Enter The Lands
Well possibly “comprehensive” is a better word than “complete”. I could always focus in on particular aspects of my world and expand on them (indeed this may happen if I run adventures in it). However what I have written provides both a framework and a sufficiently complex texturing to satisfy me that I can now share it with others.
I am somewhat sensitive to giving the impression that I am one of those who spend way too much time putting elaborate things onto the Internet. In my defence I want to stress that this concept has been under development for a very long time and much of what is on the site began as word-processed documents. The site itself has existed since 2006 even if the content has expanded and changed since then. Nonetheless it is true that I have put a lot of hours into it lately. Living in the Bush Capital between jobs has given me the chance to finally finish something that seemed like it would never be done.
The Lands began in the late 80s as the setting for a short story – The Death Of Erilore – which I never completed. This childish story and likewise its setting was totally derivative of Lord Of The Rings. It even involved a quest to get rid of a treasure. The greatest attraction for me of Middle Earth was its complexity – the notion of a fictional story having a faux non-fictional swath of supporting notes was a tantalizing one for me. Naturally I drew a map for my story which has been redrawn a number of times till it became the one presented here and here. And – yes – like Middle Earth it has an ocean in the west and a north-south running mountain range dividing it in half.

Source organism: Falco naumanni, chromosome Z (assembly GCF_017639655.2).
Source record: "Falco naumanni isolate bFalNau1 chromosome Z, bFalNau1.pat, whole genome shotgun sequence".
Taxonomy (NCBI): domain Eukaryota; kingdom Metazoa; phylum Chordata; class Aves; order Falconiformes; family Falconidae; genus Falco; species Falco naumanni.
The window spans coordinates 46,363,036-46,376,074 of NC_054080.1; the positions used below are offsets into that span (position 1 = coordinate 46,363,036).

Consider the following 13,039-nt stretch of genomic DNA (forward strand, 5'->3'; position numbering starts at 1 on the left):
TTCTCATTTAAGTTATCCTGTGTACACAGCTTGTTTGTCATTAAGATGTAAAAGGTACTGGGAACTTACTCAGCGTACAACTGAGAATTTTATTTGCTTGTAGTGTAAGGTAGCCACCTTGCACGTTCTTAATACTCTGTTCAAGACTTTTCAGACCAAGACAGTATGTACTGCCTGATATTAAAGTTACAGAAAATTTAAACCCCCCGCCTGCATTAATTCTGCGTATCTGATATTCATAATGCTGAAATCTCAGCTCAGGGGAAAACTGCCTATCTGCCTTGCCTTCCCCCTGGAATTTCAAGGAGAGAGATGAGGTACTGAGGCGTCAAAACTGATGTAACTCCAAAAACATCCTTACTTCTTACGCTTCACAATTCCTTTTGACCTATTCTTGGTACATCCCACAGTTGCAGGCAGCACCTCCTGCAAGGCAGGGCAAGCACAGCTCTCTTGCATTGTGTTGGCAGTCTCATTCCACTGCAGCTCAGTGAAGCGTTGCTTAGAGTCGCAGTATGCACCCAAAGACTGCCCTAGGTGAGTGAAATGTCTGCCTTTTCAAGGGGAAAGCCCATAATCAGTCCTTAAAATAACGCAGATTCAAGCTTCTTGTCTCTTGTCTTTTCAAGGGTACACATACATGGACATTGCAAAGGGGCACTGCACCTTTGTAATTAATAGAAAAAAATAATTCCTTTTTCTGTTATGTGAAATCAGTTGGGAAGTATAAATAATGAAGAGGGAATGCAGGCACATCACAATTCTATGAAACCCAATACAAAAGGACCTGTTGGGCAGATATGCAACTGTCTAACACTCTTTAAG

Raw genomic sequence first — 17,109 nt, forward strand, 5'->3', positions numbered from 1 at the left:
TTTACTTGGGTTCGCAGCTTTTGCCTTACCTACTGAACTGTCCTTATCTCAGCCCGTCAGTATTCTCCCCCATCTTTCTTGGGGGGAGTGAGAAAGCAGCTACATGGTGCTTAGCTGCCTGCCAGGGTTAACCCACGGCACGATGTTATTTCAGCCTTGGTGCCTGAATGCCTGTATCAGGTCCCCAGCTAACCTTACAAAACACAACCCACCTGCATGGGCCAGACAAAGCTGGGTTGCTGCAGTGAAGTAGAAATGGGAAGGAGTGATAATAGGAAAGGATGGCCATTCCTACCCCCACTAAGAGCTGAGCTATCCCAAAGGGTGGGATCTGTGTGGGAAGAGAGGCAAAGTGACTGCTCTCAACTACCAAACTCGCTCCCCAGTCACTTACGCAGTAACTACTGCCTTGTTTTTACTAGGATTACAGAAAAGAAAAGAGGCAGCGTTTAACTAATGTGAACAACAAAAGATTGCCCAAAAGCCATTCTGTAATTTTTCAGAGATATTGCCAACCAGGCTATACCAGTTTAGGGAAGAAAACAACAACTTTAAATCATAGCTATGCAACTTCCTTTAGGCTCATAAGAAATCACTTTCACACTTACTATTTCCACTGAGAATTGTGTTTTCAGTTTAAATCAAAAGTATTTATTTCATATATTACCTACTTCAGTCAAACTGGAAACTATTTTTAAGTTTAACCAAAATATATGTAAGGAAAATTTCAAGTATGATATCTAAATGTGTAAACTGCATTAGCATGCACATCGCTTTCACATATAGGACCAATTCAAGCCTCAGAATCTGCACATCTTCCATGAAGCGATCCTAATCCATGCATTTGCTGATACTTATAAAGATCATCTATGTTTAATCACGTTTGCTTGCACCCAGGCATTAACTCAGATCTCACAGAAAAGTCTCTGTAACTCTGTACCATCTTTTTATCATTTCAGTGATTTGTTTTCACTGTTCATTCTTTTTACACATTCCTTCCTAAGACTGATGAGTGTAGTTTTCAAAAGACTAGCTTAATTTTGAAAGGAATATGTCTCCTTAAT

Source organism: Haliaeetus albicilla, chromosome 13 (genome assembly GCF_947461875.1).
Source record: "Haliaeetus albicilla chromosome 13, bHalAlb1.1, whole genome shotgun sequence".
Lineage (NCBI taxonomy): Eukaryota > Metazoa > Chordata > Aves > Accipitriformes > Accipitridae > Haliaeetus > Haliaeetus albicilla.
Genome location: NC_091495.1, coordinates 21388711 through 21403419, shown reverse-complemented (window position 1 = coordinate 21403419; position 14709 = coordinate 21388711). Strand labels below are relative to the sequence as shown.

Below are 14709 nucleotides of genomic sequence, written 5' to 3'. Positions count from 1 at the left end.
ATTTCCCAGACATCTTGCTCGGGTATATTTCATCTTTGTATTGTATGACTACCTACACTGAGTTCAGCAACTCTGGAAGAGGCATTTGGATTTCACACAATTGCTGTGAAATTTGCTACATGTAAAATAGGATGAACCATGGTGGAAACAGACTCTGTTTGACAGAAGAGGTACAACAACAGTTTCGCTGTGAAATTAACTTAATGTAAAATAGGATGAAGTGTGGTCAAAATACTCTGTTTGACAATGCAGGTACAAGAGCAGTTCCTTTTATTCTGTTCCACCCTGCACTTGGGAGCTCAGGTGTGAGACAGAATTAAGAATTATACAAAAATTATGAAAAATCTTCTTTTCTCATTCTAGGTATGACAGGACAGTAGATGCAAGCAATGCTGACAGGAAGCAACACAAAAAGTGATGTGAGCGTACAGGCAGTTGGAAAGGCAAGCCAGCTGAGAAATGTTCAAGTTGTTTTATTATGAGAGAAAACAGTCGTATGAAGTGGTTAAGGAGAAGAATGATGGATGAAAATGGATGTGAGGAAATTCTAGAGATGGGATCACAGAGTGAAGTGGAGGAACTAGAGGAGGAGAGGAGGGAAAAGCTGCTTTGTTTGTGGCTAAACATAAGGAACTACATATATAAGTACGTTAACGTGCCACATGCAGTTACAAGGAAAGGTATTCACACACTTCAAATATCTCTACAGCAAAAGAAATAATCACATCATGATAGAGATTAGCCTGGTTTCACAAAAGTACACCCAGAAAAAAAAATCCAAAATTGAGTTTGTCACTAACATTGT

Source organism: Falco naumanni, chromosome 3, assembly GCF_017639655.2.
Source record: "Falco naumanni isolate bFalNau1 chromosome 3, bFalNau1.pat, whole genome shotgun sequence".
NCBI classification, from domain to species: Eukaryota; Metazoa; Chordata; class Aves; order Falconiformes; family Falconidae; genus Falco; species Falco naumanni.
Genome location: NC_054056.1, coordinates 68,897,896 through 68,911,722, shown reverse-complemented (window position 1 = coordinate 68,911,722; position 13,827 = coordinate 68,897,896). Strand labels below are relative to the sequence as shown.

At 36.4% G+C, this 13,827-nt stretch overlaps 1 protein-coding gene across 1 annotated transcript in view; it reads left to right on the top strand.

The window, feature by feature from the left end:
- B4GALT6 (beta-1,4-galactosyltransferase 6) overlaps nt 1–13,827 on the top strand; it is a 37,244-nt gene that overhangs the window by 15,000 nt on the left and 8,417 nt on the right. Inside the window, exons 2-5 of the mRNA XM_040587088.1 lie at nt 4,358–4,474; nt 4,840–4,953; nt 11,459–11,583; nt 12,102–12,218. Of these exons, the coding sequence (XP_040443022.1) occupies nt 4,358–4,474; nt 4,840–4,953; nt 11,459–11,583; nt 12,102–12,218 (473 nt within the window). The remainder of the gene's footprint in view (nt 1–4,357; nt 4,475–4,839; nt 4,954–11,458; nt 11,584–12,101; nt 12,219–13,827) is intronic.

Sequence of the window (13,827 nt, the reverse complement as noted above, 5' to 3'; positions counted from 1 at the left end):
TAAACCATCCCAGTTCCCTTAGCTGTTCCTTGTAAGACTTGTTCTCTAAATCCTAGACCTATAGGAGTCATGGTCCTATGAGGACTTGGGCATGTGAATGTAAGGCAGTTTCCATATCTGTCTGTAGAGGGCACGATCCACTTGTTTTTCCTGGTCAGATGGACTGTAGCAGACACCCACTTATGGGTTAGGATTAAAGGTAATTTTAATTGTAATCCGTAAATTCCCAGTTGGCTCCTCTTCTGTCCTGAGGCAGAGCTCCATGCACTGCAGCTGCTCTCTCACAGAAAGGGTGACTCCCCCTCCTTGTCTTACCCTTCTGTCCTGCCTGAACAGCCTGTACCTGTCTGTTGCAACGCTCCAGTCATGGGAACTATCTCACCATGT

By the 90s The Lands had been converted into the setting for Dungeons & Dragons (D&D) role-play games (RPGs). The Lands changed accordingly from a misty-grey habitation of legends into the more lurid ‘Technicolor’ setting one expects of modern pulp fantasy. The diversity of inhabitants grew markedly to better fit the expectations of D&D players. Mind you it has always annoyed me just how very crowded D&D worlds seem to be. The word ‘Kobold’ is just German for 'Goblin' (and vice versa) and yet in D&D they have described two rather different monsters to fit those two words. I have reversed the process somewhat and made them just one race with more than one name. Likewise I have given geographic and historic context to all my races so that any one place-and-time is only as crowded as it should be.
My background as a humanities student has impacted on The Lands significantly. There is a lot more exposition on the politics and culture of its inhabitants than would be expected of a fantasy RPG settings. It is this aspect of writing that I have enjoyed the most and which characterizes most chapters.
Much of my text describes The Lands themselves and is original – or rather it is derivative of many things rather than just one thing as it initially was. However towards the end of the site I have adapted D&D game rules. Most are small to moderate changes to the older editions I am familiar with. However in the case of Magic the changes are larger. The long lists of very specific spells has been replaced by fewer but more versatile spells – in a sense I have shifted from a digital to an analogue take on spell-casting more like that in the Ars Magica RPG.
All sorts of things have had an impact on the content of The Lands and include history from the ancient Mediterranean to medieval Europe, politics of the modern era, legends and fables, modern fantasy and science fiction. Even some very basic biology creeps in and is why I feel obliged to provide explanations for why some vertebrates have more than four limbs (something nobody need do in a fantasy setting). Overall I have attempted to produce a fictional setting that is different but still recognizably one we could imagine living in.
All-in-all I have had a lot of fun devising and revising this stuff but am also relieved that it is done. Any comments and observations are welcome and I hope a few others enjoy reading about The Lands as I have enjoyed writing about them.